Minnesota requires every auto policy to cover a minimum of $25,000.00 in underinsured motorist benefits. After exhausting the insurance benefits of the at-fault driver’s third-party liability coverage, you may bring a second claim against your own auto insurer if your unreimbursed damages exceed the policy limit available to the at-fault driver on his or her third-party liability coverage.
The easiest way to conceptualize this is to view it as coverage that “floats on top of” the third-party liability coverage the at-fault driver carried. Your underinsured motorist coverage generally comes from the insurance covering the vehicle you were occupying when injured. Like with the third-party liability coverage, you will probably have an obligation to reimburse your medical insurer of Medicare for treatment expense paid by it (or them) if treatment expense is part of the damage claim presented to the under insurer.
When purchasing auto insurance coverage, it is wise to purchase a policy with high first-party benefit limits. It is folly to anticipate careless drives to carry enough insurance to adequately compensate you, in the event you are seriously injured by the fault of another. Your only protection against facing ruin from an uninsured or underinsured careless driver, is to anticipate this possibility and purchase adequate first-party (uninsured and underinsured motorist) protection necessary to protect you and your family. The uninsured and underinsured motorist benefits you purchase will “follow” you and your family members, even if they are injured while occupying a poorly insured vehicle. When purchasing insurance, the first rule is to protect yourself.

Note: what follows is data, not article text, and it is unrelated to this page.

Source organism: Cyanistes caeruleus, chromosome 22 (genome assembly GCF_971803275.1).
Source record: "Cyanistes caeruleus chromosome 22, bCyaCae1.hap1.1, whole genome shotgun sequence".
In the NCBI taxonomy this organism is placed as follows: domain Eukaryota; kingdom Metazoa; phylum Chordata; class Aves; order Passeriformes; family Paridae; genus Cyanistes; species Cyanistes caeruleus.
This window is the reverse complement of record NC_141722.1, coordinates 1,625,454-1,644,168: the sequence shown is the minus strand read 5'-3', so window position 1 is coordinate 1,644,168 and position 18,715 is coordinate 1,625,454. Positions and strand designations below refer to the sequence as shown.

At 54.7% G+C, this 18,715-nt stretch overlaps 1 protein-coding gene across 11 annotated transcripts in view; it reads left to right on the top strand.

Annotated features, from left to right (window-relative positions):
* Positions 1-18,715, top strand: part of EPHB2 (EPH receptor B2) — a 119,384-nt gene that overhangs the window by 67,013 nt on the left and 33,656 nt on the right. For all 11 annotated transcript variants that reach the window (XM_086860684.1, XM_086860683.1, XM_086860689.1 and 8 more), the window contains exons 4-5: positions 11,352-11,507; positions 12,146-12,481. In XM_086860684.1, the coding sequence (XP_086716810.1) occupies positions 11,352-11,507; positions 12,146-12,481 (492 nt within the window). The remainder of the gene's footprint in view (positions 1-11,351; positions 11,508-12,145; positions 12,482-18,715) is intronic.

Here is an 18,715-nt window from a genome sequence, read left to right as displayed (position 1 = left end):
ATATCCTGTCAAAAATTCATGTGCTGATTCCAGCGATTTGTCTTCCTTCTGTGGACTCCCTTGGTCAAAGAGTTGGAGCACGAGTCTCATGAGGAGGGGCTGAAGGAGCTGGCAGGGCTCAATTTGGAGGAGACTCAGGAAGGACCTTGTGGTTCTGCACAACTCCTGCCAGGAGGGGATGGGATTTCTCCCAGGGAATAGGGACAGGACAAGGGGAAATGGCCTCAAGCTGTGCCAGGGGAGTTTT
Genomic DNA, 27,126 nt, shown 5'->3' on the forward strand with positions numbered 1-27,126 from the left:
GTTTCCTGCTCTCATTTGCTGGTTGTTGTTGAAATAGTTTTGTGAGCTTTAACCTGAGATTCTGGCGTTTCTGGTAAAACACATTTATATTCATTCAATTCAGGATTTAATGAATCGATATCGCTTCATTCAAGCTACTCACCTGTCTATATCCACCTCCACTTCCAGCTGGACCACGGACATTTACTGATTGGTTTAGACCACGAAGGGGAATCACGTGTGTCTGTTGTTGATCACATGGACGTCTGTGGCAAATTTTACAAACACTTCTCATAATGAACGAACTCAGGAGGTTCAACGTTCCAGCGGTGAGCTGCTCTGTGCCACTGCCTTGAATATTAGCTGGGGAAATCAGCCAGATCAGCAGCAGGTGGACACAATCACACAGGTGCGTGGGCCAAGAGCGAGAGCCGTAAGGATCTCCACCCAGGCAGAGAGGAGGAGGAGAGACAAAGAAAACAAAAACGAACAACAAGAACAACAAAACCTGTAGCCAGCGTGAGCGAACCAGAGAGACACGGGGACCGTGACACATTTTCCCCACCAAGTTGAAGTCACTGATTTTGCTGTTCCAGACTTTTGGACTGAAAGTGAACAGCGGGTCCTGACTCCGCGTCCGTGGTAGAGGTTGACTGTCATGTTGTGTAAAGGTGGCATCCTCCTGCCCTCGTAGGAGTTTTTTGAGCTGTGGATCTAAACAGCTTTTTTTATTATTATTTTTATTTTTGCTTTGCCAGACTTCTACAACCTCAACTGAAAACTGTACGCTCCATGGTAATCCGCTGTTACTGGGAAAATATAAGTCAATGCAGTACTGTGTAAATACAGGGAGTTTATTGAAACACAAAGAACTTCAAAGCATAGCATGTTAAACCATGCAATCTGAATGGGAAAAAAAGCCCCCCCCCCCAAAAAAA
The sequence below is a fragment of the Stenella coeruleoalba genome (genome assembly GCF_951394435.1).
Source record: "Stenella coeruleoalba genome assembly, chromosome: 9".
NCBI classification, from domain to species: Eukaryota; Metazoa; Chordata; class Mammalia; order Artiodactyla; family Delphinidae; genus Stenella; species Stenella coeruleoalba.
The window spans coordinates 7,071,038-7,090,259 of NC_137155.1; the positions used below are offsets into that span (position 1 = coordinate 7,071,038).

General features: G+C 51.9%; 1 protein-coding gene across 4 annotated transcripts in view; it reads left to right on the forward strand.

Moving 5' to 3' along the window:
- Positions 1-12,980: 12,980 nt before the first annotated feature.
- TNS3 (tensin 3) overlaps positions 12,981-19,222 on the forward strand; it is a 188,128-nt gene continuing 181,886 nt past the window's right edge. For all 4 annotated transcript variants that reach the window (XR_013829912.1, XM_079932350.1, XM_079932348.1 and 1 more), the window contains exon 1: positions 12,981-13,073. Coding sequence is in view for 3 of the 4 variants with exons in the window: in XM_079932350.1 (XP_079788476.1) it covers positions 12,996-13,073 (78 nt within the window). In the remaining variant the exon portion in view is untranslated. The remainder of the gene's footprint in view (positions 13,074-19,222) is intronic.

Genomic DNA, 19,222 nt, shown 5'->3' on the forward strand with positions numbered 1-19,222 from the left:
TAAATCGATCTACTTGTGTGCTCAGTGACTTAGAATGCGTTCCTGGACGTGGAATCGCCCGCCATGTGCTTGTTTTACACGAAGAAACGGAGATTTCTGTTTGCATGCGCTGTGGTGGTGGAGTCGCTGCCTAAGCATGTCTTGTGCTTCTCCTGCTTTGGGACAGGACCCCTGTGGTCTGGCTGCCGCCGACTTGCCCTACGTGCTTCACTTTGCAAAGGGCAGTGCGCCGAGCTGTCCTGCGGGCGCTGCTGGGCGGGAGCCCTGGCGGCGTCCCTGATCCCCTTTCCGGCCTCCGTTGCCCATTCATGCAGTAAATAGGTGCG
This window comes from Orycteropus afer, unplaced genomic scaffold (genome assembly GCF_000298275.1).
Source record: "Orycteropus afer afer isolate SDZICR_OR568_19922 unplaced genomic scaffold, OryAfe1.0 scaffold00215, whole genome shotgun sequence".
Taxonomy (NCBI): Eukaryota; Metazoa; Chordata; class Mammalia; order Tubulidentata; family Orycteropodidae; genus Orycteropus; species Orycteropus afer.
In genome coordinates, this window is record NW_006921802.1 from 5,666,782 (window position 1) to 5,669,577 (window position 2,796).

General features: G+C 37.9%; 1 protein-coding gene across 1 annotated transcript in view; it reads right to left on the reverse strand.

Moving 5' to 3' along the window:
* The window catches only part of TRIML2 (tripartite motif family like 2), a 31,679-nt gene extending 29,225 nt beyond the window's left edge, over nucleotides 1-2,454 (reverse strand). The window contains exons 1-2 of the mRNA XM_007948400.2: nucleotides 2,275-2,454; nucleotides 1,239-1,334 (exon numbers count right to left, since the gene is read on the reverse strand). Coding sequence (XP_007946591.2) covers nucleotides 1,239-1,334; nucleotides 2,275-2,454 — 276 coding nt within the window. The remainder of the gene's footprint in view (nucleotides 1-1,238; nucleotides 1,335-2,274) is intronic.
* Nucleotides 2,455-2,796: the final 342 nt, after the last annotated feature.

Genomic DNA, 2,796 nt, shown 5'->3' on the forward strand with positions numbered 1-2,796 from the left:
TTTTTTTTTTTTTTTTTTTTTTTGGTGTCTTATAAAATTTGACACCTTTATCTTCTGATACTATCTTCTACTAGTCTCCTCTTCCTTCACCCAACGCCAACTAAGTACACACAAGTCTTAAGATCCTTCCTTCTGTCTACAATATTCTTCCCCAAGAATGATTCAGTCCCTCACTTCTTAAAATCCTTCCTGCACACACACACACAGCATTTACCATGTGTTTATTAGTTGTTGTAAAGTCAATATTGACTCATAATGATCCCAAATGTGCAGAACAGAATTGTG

I recently represented a couple who were very seriously injured in an out-of-state crossover collision. As in many states, the required third-party liability to the deceased crossover driver was very limited, and entirely inadequate to fully compensate my clients. Unfortunately, my client’s insurance agent had sold them an insurance policy with only $100,000.00 in underinsured motorist coverage. They were also sold an umbrella policy of $1,000,000.00 that covered only my client’s third-party liability coverage, meaning they were limited to receiving only the $100,000.00 in underinsured motorist coverage they purchased.
This is a prime example of an uninformed choice, perpetuated by the agent, of where to allocate your premium dollars.